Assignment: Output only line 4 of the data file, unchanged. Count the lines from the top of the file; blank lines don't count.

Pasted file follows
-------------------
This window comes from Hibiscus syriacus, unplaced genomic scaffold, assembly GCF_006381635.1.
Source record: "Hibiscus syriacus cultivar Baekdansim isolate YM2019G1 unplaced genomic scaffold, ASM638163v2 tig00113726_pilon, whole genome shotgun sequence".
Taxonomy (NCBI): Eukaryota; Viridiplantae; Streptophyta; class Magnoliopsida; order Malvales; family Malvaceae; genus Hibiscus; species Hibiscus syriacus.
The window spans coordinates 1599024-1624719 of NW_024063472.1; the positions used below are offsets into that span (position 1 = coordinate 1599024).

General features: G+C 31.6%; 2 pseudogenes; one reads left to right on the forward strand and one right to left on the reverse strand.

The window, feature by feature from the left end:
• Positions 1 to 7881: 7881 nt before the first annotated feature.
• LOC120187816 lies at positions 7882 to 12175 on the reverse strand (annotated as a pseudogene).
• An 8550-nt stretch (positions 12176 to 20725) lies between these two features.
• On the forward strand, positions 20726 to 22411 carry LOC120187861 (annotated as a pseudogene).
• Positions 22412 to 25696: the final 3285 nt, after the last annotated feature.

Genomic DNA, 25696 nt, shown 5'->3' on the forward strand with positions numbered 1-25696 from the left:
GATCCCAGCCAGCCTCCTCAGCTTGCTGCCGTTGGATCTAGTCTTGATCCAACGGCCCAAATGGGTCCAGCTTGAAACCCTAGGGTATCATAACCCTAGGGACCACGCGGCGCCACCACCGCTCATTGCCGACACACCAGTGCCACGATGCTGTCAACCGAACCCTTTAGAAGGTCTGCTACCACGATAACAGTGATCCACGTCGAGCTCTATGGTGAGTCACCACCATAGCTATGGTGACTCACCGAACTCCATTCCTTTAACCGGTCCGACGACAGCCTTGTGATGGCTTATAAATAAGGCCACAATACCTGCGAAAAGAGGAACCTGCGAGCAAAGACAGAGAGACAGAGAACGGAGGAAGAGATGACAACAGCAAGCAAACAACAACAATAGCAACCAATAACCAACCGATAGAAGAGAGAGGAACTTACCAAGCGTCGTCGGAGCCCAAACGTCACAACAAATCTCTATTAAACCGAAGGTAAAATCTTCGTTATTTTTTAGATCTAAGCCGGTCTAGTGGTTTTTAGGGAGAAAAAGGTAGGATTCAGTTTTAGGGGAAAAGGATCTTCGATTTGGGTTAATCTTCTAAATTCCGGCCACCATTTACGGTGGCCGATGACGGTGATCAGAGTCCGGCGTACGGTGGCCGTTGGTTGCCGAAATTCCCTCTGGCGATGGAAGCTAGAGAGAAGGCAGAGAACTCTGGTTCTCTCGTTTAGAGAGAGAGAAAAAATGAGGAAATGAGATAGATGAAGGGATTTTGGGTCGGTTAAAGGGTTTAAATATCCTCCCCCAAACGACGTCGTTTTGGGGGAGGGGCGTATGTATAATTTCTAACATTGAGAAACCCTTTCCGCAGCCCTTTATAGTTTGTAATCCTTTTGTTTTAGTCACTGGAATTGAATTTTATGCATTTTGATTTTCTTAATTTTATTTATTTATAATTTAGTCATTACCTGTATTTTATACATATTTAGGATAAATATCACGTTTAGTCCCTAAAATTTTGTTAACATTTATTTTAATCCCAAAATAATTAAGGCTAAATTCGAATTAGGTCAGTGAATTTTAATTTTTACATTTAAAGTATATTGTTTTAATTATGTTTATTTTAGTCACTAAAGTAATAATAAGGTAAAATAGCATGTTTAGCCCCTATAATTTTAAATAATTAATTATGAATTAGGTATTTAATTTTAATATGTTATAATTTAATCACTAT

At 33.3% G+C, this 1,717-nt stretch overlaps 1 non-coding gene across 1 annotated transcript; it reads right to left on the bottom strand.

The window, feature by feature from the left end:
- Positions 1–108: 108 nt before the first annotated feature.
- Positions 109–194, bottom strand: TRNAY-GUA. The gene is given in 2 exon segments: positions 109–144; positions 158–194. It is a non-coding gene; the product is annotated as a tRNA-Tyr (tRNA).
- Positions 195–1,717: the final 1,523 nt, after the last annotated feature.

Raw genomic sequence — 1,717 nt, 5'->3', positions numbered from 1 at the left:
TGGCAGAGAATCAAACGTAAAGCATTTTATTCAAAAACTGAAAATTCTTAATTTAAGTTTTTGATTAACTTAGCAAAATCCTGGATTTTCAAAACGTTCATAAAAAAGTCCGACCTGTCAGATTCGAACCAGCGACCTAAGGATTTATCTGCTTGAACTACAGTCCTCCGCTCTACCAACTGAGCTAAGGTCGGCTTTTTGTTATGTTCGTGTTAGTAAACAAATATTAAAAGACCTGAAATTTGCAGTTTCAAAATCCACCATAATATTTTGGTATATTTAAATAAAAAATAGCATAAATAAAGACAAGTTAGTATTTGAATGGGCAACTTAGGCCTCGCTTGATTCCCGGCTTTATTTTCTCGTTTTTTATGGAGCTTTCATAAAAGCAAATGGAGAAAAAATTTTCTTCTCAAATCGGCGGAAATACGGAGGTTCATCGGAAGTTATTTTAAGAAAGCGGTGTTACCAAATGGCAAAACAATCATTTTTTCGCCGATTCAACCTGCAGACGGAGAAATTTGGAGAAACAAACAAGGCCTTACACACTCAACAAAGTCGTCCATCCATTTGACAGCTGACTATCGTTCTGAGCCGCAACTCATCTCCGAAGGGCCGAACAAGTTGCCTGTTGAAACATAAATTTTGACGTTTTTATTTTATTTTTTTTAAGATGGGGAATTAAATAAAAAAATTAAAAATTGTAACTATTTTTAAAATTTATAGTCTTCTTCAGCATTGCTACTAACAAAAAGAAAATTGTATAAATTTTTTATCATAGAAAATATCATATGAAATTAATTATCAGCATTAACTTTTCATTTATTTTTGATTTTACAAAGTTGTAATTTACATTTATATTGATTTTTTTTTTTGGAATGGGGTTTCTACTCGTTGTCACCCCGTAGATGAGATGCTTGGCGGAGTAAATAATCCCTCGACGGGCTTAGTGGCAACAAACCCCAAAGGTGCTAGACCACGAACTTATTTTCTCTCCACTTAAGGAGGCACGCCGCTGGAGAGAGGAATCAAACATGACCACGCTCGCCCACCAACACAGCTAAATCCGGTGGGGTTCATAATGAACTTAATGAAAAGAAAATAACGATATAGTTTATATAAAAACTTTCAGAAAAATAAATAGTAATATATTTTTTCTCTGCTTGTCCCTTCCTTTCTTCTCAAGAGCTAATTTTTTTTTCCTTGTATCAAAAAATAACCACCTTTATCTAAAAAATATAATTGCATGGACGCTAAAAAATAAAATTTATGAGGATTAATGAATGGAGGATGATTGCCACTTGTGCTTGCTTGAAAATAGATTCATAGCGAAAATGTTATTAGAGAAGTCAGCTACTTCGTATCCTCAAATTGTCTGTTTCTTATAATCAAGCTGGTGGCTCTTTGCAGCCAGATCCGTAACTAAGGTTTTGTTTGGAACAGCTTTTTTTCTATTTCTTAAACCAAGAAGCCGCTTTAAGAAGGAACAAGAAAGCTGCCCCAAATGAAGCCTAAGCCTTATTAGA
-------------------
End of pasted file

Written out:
The window spans coordinates 1599024-1624719 of NW_024063472.1; the positions used below are offsets into that span (position 1 = coordinate 1599024).